The Duke and Duchess of Cambridge are getting their children involved in farming, Prince William has revealed on a day out to Wales to mark St David’s Day.
The future Prince and Princess of Wales were visiting a goat farm in Llanvetherine, near Abergavenny and shared how Prince George, Princess Charlotte and Prince Louis had helped with their animals during half term.
The royal couple toured Pant Farm, where Gary and Jess Yeomans produce goat milk that has supplied a local cheesemaker for the past two decades.
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After arriving about 20 minutes behind schedule due to bad weather in London, the royal couple cooed over some five-week-old goats in a barn, with one keen to nibble on the future King’s finger as he stroked them, “Ow! That definitely got my finger there,” he laughed. "They've got slightly larger teeth at the back!"
The Duke also heard how they were following in the footsteps of the Prince of Wales, who joined Gary and Jess for tea and Welsh Cakes at the farm in 2002.
Commenting on the animals, William said: “They look in very healthy condition, the goats. Very glossy coats.”
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Following their visit to the farm, William and Kate tweeted: "Seeing first-hand the benefits that local businesses receive through their communities at this lovely family-run farm, promoting local produce and sustainable practices.
"Learning about the importance of the agricultural industry to people in rural communities here in Wales this #StDavidsDay.
"Working with local businesses, promoting local produce and sustainable practices you can really see how farms like this are the lifeblood of the community."
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The Duke studied agricultural management at Cambridge University in 2014, but it seems the Duchess also has farming running in her veins.
Kate told her hosts: "I was looking into my ancestry and there was someone who was a rare breed goat farmer. I will have to find out which on it was. It was just after the First World War."
The Duchess was dressed casually for her visit to the farm, wearing her trusty Seeland jacket with black jeans and brown Blundstone ankle boots.
Kate accessorised with a red scarf in a nod to the Welsh flag and both she and the Duke sported daffodil pins - the national emblem.
The Duchess also sported new twisted hoop earrings, £60, from Spells of Love.
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William and Kate later embarked on their first joint walkabout since the start of the Covid-19 pandemic and were welcomed with a cheering crowd outside Abergavenny Market.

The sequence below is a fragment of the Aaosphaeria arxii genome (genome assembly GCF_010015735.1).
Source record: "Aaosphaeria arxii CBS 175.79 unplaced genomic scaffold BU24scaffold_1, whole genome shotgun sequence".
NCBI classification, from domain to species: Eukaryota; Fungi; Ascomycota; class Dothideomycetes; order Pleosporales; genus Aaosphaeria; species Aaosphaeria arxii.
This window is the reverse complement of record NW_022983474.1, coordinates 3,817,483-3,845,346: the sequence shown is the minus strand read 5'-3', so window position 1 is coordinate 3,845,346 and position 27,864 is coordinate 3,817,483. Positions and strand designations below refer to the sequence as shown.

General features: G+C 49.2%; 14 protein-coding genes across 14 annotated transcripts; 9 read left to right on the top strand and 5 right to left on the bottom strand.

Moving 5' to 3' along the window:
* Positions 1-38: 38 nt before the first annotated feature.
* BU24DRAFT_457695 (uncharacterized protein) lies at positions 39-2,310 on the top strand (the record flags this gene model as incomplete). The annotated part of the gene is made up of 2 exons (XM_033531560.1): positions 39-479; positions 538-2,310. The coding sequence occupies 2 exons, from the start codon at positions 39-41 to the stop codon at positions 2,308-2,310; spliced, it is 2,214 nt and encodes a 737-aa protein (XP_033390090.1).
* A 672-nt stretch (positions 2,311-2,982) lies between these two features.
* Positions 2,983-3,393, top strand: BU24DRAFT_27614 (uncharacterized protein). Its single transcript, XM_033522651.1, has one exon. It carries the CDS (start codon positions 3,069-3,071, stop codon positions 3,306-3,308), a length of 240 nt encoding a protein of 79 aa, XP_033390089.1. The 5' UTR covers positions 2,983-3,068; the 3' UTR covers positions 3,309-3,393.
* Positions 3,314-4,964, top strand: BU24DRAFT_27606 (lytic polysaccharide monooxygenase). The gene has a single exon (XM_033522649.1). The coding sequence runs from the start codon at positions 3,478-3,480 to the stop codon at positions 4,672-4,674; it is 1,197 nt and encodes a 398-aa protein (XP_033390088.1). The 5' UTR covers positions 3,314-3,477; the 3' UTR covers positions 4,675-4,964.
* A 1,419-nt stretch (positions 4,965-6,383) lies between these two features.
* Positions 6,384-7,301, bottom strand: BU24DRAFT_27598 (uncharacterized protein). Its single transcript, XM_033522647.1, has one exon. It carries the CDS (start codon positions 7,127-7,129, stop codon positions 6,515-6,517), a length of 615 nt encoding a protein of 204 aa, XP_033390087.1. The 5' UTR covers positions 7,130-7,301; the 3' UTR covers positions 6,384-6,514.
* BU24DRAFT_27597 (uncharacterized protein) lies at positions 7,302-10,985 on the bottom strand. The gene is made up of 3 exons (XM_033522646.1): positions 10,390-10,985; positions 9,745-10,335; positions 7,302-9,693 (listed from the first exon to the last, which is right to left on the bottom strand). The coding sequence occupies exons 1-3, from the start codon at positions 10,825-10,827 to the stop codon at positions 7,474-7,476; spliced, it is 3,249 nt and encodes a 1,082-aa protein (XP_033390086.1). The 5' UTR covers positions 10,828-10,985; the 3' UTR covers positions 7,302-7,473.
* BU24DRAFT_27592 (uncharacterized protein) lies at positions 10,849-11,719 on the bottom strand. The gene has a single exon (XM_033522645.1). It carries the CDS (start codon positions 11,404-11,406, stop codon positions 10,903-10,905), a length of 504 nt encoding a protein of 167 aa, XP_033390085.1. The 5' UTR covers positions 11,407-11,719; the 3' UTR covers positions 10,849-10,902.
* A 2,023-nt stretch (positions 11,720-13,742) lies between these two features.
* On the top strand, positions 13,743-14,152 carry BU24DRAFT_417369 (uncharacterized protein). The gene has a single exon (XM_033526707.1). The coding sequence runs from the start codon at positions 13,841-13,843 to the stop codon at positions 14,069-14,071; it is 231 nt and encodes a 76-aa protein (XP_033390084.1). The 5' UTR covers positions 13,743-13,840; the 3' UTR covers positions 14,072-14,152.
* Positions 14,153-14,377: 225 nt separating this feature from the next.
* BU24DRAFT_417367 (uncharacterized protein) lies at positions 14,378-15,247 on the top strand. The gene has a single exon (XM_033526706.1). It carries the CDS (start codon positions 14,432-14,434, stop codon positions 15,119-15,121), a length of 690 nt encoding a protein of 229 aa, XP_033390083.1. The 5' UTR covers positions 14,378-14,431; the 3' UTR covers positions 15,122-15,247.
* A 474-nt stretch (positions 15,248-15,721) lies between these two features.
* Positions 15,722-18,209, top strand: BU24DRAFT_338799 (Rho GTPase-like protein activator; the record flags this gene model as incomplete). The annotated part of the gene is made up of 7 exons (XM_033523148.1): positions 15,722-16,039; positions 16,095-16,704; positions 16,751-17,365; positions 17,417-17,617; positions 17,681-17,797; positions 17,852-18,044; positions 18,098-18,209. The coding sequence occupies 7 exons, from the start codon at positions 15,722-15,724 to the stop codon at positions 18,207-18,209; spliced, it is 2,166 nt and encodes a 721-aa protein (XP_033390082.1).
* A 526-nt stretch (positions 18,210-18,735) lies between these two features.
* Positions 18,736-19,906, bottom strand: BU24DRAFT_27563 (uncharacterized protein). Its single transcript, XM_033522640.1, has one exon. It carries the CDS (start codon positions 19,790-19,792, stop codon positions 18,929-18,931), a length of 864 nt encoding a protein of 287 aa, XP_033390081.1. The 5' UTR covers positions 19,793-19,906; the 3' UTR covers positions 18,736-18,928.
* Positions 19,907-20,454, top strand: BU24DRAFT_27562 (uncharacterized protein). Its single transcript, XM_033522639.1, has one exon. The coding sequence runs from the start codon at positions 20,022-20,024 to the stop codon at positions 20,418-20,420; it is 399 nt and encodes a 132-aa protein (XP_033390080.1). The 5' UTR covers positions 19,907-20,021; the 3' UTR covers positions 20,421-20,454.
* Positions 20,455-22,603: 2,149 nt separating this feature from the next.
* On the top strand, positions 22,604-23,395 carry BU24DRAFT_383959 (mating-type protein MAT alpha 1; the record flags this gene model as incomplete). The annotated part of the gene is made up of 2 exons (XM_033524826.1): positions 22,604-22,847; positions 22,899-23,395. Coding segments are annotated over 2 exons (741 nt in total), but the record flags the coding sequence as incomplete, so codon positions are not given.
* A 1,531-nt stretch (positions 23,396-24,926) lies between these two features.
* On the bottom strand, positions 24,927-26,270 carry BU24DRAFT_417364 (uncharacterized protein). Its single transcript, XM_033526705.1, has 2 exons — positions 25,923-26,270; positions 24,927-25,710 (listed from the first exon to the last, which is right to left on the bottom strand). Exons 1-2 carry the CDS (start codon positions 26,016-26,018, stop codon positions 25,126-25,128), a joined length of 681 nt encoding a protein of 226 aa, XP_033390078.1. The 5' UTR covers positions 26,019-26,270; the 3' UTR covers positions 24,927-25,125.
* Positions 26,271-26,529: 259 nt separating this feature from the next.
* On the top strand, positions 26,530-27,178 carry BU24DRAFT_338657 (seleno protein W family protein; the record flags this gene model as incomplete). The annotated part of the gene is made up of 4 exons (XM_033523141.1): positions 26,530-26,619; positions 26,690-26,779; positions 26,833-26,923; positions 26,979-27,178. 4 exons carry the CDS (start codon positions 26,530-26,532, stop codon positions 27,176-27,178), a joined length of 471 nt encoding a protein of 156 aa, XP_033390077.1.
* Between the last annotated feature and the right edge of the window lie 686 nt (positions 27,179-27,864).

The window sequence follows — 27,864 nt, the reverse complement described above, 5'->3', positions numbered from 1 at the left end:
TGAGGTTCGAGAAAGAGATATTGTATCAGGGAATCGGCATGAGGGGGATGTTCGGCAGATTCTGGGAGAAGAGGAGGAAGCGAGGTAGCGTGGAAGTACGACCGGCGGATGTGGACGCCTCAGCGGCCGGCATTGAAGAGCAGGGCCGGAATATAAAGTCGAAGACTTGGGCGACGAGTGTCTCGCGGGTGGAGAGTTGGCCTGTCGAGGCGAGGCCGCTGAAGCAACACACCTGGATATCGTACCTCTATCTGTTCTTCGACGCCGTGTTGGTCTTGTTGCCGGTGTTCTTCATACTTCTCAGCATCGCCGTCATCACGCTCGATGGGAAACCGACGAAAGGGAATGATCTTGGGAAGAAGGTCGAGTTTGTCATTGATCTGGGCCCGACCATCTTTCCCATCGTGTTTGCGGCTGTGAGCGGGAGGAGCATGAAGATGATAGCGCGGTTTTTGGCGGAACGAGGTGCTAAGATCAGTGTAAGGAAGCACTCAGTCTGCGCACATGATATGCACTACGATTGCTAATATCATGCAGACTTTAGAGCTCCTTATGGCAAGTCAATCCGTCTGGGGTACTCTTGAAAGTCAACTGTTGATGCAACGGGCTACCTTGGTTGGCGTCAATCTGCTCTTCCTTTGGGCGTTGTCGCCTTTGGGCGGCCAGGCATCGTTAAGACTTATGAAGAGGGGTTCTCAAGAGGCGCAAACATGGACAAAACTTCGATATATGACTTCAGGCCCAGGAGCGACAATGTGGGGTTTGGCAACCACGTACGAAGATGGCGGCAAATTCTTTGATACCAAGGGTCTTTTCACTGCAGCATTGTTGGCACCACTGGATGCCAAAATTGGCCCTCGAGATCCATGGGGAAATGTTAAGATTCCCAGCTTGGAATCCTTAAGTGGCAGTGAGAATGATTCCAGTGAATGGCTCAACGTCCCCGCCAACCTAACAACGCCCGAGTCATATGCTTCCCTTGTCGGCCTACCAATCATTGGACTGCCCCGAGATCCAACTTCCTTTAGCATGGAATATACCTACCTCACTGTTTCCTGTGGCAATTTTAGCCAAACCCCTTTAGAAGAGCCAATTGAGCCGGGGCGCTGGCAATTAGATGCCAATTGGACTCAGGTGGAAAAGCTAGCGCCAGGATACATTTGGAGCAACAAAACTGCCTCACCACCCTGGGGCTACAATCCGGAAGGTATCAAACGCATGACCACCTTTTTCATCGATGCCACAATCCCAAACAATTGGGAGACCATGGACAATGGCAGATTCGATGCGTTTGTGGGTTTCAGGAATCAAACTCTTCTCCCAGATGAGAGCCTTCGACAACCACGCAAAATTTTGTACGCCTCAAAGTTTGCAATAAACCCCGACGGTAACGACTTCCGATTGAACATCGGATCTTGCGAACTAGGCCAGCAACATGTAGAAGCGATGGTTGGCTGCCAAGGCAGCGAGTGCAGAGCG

Some 90 pupils from the local Cantref Primary School sang for the royal visitors, many dressed in traditional Welsh costumes for St David's Day.
The couple were presented with posies of flowers and a box of Welsh cakes to take home, but one cheeky schoolboy asked the future King to share them. Laughing, William replied: "I would love to share them, but there are not enough for all of you!"
Crowds greeted the Cambridges as they left the market, with the couple stopping to chat to some children, who presented Kate with a bouquet of daffodils.
A tender moment captured between the Duke and Duchess.
After their visit to Abergavenny Market, William and Kate shared on social media: "It's great to see the benefits first-hand that local businesses receive through their communities here in Wales this #StDavidsDay.
"Here at Abergavenny Market, produce comes from all across the local area - including the lovely family-run Pant Farm which we visited earlier today.
"The importance of community for local business is so vital as we met and heard from third, fourth and even fifth generations of family businesses welcoming customers."
The Duchess later swapped her outerwear for a repeat green SportMax coat and a matching high-neck knit.
The Duke and Duchess then visited Blaenavon Hwb, a community-focused youth centre that helps to support over 600 local young people.
William and Kate met some of the 11 to 25 year olds helped by the charity to hear about their experiences and had a go at making Welsh cakes.
Blaenavon, situated on the edge of the South Wales valleys, has suffered economic hardship over the past 30 years since the decline of the mining industry and the Hwb aims to help the next generation fulfil their potential by providing space for classes and leisure activities and supporting vulnerable and care-experienced young people.
They also learned how young people are celebrating the area's historic significance in driving the Industrial Revolution through iron and coal production.
Parts of Blaenavon and the surrounding area was recognised in 2000 as a World Heritage Site and the Site has partnered with the Hwb to form the World Heritage Youth Ambassador programme, using young people’s voices to promote the area’s rich history.
The Duke and Duchess met some of the young ambassadors and heard how they organise events, manage workshops and build networks with other World Heritage Sites around the world before travelling to the visitor centre to learn more.
William and Kate also paid tribute to the Queen as they they "planted a tree for the Jubilee" in Blaenavon as part of The Queen's Green Canopy initiative to mark Her Majesty's Platinum Jubilee.